Without adequate public spending, a catastrophic recession for some
By Lawrence Mishel and Heidi Shierholz
Research assistance from Tobin Marcus
This analysis sketches a picture of how much worse we can expect things to get—both for the nation as a whole and for groups of Americans that are already suffering depression-level unemployment—unless the new administration and Congress act quickly with a recovery package that is big enough and well-targeted enough to counteract these trends. The authors recommend government spending on the order of $600 billion per year for the next two years to head off the otherwise inevitable catastrophe. Their analysis notes that without timely and adequate government intervention:
* Overall unemployment, after peaking at about 10.2% in mid-2010, could still be as high as 7.6% four years from now.
* Underemployment could reach 17.9% overall in 2010 (18.8% for women), affecting over 27 million workers.
* More than one out of every three working Americans would experience unemployment or underemployment at some point during the year 2010.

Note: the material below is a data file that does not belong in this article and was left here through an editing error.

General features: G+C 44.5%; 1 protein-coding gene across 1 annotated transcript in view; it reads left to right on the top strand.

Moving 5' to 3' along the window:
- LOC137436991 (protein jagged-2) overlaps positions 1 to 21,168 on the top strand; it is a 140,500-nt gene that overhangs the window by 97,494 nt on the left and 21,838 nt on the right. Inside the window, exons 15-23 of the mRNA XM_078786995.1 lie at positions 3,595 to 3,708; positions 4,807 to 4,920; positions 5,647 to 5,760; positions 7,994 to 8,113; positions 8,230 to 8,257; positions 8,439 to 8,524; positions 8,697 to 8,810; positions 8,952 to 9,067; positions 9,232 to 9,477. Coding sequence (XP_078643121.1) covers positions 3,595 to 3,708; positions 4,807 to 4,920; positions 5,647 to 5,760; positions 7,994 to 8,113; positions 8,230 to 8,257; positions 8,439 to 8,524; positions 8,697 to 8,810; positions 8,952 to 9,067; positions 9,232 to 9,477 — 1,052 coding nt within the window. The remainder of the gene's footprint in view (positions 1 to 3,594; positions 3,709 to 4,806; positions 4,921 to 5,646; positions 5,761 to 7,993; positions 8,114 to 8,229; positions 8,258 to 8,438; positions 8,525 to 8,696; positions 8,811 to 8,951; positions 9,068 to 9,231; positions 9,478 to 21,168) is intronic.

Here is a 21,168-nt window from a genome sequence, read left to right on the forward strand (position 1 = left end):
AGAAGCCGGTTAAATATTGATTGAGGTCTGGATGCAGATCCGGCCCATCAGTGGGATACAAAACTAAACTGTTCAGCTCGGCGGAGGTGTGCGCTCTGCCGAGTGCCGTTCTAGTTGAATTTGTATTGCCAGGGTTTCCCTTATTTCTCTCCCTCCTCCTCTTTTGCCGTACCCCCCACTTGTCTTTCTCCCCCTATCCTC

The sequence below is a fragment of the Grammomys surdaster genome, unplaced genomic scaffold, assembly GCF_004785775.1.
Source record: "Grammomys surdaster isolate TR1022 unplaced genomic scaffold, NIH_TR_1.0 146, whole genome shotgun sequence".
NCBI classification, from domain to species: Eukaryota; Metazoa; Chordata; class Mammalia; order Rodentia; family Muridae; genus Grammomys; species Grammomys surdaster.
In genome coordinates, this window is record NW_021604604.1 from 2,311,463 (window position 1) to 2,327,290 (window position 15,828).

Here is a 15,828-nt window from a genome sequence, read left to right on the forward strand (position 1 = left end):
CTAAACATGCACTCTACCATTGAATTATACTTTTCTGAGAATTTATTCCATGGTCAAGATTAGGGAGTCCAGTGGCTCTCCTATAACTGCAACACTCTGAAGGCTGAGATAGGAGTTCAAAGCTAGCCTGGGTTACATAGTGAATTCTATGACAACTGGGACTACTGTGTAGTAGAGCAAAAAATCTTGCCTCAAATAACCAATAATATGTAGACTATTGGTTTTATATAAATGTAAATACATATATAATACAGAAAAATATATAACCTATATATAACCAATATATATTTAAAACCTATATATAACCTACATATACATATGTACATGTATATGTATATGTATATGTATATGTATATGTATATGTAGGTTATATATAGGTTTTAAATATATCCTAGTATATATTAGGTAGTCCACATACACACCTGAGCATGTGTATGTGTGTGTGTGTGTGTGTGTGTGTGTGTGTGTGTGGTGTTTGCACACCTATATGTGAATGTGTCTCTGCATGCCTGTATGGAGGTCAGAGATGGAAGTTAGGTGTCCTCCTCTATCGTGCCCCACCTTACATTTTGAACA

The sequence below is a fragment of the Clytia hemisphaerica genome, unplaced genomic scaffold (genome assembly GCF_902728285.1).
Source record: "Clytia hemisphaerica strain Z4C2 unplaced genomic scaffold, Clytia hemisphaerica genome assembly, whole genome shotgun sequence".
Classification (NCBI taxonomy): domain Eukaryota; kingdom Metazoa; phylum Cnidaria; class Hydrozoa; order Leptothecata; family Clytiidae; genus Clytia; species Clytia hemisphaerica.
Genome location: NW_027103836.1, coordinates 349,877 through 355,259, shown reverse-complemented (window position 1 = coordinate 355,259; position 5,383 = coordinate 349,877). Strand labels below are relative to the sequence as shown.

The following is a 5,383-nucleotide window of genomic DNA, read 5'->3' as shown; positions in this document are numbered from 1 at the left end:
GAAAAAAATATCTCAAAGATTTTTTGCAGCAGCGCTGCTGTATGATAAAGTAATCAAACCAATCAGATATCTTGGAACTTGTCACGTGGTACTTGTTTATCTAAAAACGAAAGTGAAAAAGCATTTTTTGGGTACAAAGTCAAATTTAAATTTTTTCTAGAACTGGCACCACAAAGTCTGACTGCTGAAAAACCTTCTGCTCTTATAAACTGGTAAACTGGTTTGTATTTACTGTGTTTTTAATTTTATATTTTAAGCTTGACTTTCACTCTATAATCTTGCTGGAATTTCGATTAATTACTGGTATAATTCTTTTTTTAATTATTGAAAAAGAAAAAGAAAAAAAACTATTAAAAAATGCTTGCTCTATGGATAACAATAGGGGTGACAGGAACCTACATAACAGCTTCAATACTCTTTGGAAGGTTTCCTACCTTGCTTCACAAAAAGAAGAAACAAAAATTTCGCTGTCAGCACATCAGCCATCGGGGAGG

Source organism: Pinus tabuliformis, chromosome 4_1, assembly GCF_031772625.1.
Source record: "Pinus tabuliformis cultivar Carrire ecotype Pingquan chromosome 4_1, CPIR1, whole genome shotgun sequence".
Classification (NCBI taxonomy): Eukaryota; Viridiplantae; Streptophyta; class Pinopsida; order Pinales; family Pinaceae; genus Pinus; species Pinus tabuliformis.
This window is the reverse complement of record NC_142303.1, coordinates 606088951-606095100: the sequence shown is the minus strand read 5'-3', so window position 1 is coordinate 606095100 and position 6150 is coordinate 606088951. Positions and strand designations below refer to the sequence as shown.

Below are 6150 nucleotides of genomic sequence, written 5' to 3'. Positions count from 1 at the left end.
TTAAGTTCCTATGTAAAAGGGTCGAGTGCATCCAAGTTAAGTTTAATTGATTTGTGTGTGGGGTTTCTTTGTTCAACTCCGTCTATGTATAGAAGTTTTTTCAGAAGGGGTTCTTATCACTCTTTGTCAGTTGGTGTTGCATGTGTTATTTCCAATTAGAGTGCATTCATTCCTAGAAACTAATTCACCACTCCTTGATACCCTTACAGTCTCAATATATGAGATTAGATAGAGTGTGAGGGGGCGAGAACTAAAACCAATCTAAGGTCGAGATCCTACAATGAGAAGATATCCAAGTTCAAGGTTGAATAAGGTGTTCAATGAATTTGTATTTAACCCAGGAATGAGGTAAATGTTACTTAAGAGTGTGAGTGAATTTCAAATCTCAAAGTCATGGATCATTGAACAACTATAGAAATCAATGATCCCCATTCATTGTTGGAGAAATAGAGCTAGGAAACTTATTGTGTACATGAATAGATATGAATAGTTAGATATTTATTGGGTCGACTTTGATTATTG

* Nearly one in five African Americans in the labor force would be unemployed (18.2%). More than half of all black teens would be jobless.
* Hispanic unemployment would reach 13.1% overall, and more than one-third among teens.
* Unemployment would reach a record high of 5.1% among the college-educated, 1.2 points above the previous high of 3.9% in the depths of the 1980s recession.
* All families would experience wage declines because of weakened labor market conditions and reduced hours and wages. On average, middle-income families would earn about $4,700 less per year in 2010 than in 2007 (a loss of 7.7%) Low-income families would lose an average of 9.8%, or nearly $1,600, per year.
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